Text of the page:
Wine connoisseurs can be divided into two different classes: those who engage in short-term wine storage and those who engage in long-term wine storage. Whether you plan to indulge in your wine right away, age it, or simply save it for a special occasion, there are a few things you should know about proper short-term and long-term wine storage.
The Difference between Short-Term and Long-Term Wine Storage
Before deciding on whether to invest in a wine cellar, consider the size of your current collection, whether you intend to further grow your collection, and if/when you intend to consume your wine. Understanding and appreciating the purposes of short-term and long-term wine storage could help to enhance every oenophile’s wine drinking experience.
Short-Term Wine Storage
Short-term wine storage consists of storing wine for no more than six months. This usually is wine that was purchased for immediate consumption and may have even been slightly aged by the supplier or wine maker prior to being put on the market. If you only occasionally indulge in fine wines and do not have access to a wine cellar, then you might want to consider investing in a wine fridge or perhaps installing a small wine display somewhere out of direct sunlight and away from fluctuating temperatures for this purpose.
Long-Term Wine Storage
Long-term wine storage, on the other hand, usually involves storing the wine for five years or longer. Depending on the size of your wine collection and whether you intend to expand it over time, it might be necessary to delineate a more permanent solution, such as a wine cellar or wine room. Ensuring that you select the right kind of wine racking to suit your storage needs and collecting style will make it easier to organize your wines and to locate specific bottles when their optimum consumption window has arrived.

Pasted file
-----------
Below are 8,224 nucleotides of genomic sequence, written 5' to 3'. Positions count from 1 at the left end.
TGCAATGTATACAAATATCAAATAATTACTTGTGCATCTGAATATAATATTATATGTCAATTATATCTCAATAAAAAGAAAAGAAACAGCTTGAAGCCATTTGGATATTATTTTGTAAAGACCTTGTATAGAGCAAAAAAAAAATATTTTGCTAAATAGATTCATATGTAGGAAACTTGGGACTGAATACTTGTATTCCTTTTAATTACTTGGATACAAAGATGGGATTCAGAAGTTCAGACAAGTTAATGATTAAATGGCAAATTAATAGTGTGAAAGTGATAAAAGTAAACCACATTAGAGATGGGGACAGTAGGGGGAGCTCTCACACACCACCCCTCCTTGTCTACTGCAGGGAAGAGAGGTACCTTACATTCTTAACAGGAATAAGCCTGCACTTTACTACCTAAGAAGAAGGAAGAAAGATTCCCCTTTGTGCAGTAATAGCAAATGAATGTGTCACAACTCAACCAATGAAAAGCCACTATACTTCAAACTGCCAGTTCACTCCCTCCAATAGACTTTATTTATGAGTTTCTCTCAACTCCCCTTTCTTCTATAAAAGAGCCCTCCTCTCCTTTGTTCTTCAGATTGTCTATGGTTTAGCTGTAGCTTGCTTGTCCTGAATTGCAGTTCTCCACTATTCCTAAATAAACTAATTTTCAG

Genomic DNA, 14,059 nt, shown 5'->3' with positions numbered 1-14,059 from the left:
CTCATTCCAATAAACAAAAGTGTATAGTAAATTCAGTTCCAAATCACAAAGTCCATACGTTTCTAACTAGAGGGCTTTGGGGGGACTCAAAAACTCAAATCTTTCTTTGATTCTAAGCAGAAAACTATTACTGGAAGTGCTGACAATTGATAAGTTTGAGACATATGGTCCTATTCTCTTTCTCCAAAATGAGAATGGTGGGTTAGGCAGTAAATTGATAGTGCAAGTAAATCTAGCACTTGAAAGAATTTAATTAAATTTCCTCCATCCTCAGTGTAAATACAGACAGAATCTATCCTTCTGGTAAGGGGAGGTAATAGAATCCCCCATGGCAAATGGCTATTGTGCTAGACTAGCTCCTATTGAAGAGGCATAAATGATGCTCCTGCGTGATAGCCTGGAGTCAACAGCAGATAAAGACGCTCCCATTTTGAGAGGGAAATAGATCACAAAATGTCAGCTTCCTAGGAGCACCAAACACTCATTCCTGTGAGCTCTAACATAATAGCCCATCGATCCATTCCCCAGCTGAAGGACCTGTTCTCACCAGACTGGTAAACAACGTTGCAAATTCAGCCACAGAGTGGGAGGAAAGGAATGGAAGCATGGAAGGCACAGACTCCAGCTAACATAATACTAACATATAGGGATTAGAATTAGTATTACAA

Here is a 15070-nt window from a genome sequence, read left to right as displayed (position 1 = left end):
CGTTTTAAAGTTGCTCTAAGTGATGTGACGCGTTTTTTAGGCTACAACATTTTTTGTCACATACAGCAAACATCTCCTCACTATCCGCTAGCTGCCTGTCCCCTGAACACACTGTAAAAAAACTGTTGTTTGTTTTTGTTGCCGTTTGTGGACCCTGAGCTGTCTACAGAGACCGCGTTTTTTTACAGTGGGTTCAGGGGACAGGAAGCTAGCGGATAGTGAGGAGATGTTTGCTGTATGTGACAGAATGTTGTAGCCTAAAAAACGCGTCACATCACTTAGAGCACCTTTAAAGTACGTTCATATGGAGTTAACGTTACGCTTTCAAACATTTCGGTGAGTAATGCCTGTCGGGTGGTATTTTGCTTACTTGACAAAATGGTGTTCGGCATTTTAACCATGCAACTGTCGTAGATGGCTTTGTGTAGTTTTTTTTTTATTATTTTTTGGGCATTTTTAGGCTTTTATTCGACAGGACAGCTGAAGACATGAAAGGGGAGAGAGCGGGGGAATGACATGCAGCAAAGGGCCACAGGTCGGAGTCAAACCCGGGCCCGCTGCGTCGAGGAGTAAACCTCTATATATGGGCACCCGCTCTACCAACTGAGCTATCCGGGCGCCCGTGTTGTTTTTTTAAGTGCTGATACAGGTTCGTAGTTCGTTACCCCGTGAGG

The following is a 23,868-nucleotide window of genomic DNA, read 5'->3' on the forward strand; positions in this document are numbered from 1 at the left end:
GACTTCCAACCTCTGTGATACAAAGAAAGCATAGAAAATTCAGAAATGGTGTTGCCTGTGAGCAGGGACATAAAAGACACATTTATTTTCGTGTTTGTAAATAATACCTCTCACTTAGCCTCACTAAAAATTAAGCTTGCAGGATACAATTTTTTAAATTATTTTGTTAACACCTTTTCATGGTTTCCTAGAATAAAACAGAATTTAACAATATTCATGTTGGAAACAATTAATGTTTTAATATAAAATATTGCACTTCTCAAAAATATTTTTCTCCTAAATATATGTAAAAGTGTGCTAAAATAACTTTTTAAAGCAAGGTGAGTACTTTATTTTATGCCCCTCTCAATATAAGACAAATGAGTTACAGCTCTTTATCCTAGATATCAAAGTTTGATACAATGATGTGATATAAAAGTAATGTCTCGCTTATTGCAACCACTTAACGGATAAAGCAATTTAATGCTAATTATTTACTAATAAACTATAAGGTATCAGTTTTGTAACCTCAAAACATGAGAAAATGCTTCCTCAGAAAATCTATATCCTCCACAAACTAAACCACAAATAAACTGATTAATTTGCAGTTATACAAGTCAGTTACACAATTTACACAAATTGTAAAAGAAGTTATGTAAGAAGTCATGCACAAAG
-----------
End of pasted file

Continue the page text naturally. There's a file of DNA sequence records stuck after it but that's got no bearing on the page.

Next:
How Should Wine Be Stored?
Regardless of whether you are making a short-term or long-term commitment to your wine, the way in which it should be stored to ensure the best possible drinking experience are the same.
All wines must be stored in a dark, cool yet humid environment that is free of vibrations and harsh odours. The temperature should remain between 10-15 degrees Celsius (50-59 degrees Fahrenheit) to prevent premature ageing. This principle applies equally to both short-term and long-term wine storage.
To prevent oxidization and evaporation, humidity levels should stand at about 65% to 75%, and the bottles should be placed on their sides with the labels facing up for easy recognition and to help the cork stay moist.
Wine should also be stored in an area with little to no vibrations or strong odours. Constant tremors can cause chemical disturbances in wine, and strong odours can severely alter the flavour profile of a wine.
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For more information or to book a consultation, contact us today.